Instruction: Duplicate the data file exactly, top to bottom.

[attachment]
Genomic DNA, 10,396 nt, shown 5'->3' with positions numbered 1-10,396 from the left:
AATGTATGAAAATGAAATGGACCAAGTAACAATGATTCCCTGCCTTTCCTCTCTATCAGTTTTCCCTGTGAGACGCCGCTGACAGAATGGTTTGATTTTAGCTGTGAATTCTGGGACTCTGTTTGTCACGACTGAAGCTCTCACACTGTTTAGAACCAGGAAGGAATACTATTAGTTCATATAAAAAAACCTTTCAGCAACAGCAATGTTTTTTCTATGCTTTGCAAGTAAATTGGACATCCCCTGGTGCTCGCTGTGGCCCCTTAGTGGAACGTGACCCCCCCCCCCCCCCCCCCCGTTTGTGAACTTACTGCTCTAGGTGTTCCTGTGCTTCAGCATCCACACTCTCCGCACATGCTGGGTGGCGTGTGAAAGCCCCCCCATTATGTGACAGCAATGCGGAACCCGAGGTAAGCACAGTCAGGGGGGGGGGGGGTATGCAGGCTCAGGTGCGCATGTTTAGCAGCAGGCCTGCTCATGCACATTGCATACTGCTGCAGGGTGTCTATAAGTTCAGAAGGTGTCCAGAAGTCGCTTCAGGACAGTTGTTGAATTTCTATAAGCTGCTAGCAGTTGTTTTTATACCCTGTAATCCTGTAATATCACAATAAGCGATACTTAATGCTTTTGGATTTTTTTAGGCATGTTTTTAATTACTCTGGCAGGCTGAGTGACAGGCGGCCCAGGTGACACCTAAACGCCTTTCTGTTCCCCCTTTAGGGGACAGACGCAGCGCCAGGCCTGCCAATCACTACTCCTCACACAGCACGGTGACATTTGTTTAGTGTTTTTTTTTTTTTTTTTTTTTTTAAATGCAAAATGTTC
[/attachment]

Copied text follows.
Genomic DNA, 10,396 nt, shown 5'->3' with positions numbered 1-10,396 from the left:
AATGTATGAAAATGAAATGGACCAAGTAACAATGATTCCCTGCCTTTCCTCTCTATCAGTTTTCCCTGTGAGACGCCGCTGACAGAATGGTTTGATTTTAGCTGTGAATTCTGGGACTCTGTTTGTCACGACTGAAGCTCTCACACTGTTTAGAACCAGGAAGGAATACTATTAGTTCATATAAAAAAACCTTTCAGCAACAGCAATGTTTTTTCTATGCTTTGCAAGTAAATTGGACATCCCCTGGTGCTCGCTGTGGCCCCTTAGTGGAACGTGACCCCCCCCCCCCCCCCCCCCGTTTGTGAACTTACTGCTCTAGGTGTTCCTGTGCTTCAGCATCCACACTCTCCGCACATGCTGGGTGGCGTGTGAAAGCCCCCCCATTATGTGACAGCAATGCGGAACCCGAGGTAAGCACAGTCAGGGGGGGGGGGGGTATGCAGGCTCAGGTGCGCATGTTTAGCAGCAGGCCTGCTCATGCACATTGCATACTGCTGCAGGGTGTCTATAAGTTCAGAAGGTGTCCAGAAGTCGCTTCAGGACAGTTGTTGAATTTCTATAAGCTGCTAGCAGTTGTTTTTATACCCTGTAATCCTGTAATATCACAATAAGCGATACTTAATGCTTTTGGATTTTTTTAGGCATGTTTTTAATTACTCTGGCAGGCTGAGTGACAGGCGGCCCAGGTGACACCTAAACGCCTTTCTGTTCCCCCTTTAGGGGACAGACGCAGCGCCAGGCCTGCCAATCACTACTCCTCACACAGCACGGTGACATTTGTTTAGTGTTTTTTTTTTTTTTTTTTTTTTTAAATGCAAAATGTTC